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another. Yet before they took this step, a large number, not unfrequently belonging to different proprietors, would congregate together on the bank of a river, none of them touching a blade of grass, but all standing as if they were in deliberation as to what should be done. At length, some of the strongest have plunged into the river and swum across; others have then gone over—and finally, all have followed. In this way they frequently traverse a considerable extent of water, till they reach some green island, with its grazing ground yet untouched, and when the grass on that island has been consumed, they again start, in the same manner, in search of a new pasture. Nor was I less struck by the maternal instinct, and I might almost say, sagacity shown by the cows of that country. But before touching on the subject, let me remind the reader of what I have before stated, that the artificial mode of rearing children, which is generally prevalent throughout Siberia, is extended also to the young ones of domestic animals. Mothers of Russian origin rarely nurture their children themselves; but from the moment of birth, accustom their infants to cow's

milk, for which purpose they employ a thin horn, the end of which they cover with the teat of a cow. Calves are reared in a similar manner. No sooner are they born, than they are taken away from the cow, and fed from the human hand; at first with the mother's milk, and after an interval of a few days, with a mess made of groats or flour, flavoured with milk. This nouriture is continued till the calf gains strength, and can subsist on coarser food. In the case of cattle, this artificial rearing is not without its advantages, one of which is, that a calf so reared, being wholly unknown to its mother, can be sent out on the same pasture-ground, or even placed in the same shed with her, without any risk of its ridding the cow of her milk; and another, that the cow, being separated so early from her offspring, never fails, year by year, to bring forth a calf.

The cows appear to have an instinctive knowledge that they will be deprived of their offspring; for as soon as they feel the hour of birth approaching, they use all imaginable cunning to withdraw themselves from the observation and guardianship of man; and it is astonishing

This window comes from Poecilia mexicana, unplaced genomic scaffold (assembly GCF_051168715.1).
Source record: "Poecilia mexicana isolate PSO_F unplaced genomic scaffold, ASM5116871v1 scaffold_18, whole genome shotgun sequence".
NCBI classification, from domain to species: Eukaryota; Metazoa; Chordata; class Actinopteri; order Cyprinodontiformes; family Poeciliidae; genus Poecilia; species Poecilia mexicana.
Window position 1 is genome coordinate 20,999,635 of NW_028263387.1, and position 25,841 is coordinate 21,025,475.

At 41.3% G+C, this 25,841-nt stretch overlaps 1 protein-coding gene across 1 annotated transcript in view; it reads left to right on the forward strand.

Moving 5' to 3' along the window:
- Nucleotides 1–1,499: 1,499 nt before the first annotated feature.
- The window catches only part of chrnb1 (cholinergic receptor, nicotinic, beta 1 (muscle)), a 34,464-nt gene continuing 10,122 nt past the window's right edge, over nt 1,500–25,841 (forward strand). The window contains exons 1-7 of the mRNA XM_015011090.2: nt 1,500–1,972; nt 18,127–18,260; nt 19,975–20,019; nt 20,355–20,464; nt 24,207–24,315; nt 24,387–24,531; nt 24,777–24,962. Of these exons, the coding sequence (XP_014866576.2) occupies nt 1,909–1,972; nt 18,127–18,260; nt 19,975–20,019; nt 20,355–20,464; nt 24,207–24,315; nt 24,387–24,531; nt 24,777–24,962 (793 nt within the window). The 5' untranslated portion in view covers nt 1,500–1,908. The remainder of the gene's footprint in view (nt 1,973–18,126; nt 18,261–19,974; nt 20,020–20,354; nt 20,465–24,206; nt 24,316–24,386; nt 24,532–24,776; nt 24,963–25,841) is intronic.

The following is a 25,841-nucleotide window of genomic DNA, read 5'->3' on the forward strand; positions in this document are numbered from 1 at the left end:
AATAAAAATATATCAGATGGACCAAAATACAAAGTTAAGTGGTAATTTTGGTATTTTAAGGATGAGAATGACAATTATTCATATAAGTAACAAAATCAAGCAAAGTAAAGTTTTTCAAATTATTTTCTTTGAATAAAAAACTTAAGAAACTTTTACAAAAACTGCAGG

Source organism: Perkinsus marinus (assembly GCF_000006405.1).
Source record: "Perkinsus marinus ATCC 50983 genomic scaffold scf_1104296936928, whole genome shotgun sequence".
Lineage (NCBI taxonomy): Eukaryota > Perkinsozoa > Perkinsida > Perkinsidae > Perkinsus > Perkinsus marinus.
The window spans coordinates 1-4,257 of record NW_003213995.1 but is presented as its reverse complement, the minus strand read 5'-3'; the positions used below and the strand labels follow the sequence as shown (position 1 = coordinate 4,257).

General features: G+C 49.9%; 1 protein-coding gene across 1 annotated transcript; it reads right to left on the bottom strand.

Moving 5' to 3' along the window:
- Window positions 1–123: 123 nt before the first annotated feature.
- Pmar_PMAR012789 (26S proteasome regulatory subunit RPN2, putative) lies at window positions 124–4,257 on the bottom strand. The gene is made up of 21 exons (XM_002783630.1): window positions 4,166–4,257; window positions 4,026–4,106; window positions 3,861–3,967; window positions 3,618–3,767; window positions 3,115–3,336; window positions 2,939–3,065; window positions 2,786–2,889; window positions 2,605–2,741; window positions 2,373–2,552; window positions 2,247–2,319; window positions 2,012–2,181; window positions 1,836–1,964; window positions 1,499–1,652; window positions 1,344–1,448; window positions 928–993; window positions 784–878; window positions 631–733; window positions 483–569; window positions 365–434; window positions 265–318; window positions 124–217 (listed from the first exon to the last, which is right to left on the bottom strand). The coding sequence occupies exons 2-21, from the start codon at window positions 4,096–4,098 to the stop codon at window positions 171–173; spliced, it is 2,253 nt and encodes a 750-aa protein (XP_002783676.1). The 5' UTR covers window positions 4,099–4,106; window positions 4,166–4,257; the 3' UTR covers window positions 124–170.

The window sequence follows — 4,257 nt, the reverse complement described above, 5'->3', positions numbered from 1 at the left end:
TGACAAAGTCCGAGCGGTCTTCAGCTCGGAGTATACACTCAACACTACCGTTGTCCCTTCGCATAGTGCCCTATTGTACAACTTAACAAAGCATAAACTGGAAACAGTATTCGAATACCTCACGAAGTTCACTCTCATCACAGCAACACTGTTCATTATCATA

what dexterous manoeuvres they will resort to with this view.

When the period of calving draws near, the cow is shut up in a stable, where she is supplied with food and drink, and every care is taken to prevent her from escaping. This is the province of the mistress of the house, who is unremitting in her vigilance.

At first the cow enjoys her food as usual, but after a few days' confinement, will no longer eat or drink. She is then, to recruit her appetite, let out to inhale the fresh air, but carefully attended by the mistress, who, taught caution by experience, will not suffer her to pass out of sight. The cow walks at first with a slow step, with her head bent to the ground, as though she were thirsty, and looking for water. But her feigned weakness lasts only till she sees a favourable moment for escape, when she darts off at her full speed, clearing ditches and swimming streams with surprising nimbleness, and making straight for the forest, to hide herself in the thicket from the sight of man. Nor does she fix her asylum in the outskirts of the wood, but continues her flight for several versts, until

her escape.

she

supposes herself perfectly safe; and then, in the same sagacious spirit, chooses the most convenient place for calving. When the calf is born, she covers it carefully with fallen leaves; and to divert observation from the spot, proceeds to some distance to pasture.

It is a matter of no small difficulty to bring the fugitive back, when she has once effected

Concealed in some retired spot she tends the calf until it is grown up, and is able to rely on the swiftness of its feet. Then the mother ventures to go with the calf to her old grazing-ground. If she happens to be perceived, and notice is brought of her place of concealment, the owner proceeds with all the inmates of his house, some on horseback, others on foot, to give her a regular hunting; and it often takes days and even weeks to effect her capture.

The cattle are guided by an instinct somewhat similar, and no less wonderful, in their search for food in winter. Should the stock of hay or other fodder fail, their owners feel little concern, and only turn them loose to seek sustenance in the forest in which they wander to a

distance of several versts, and never fail to find where the grass is most abundant under the snow. They then scrape away the snow with their hoofs, and pasture on the spot till the return of spring.

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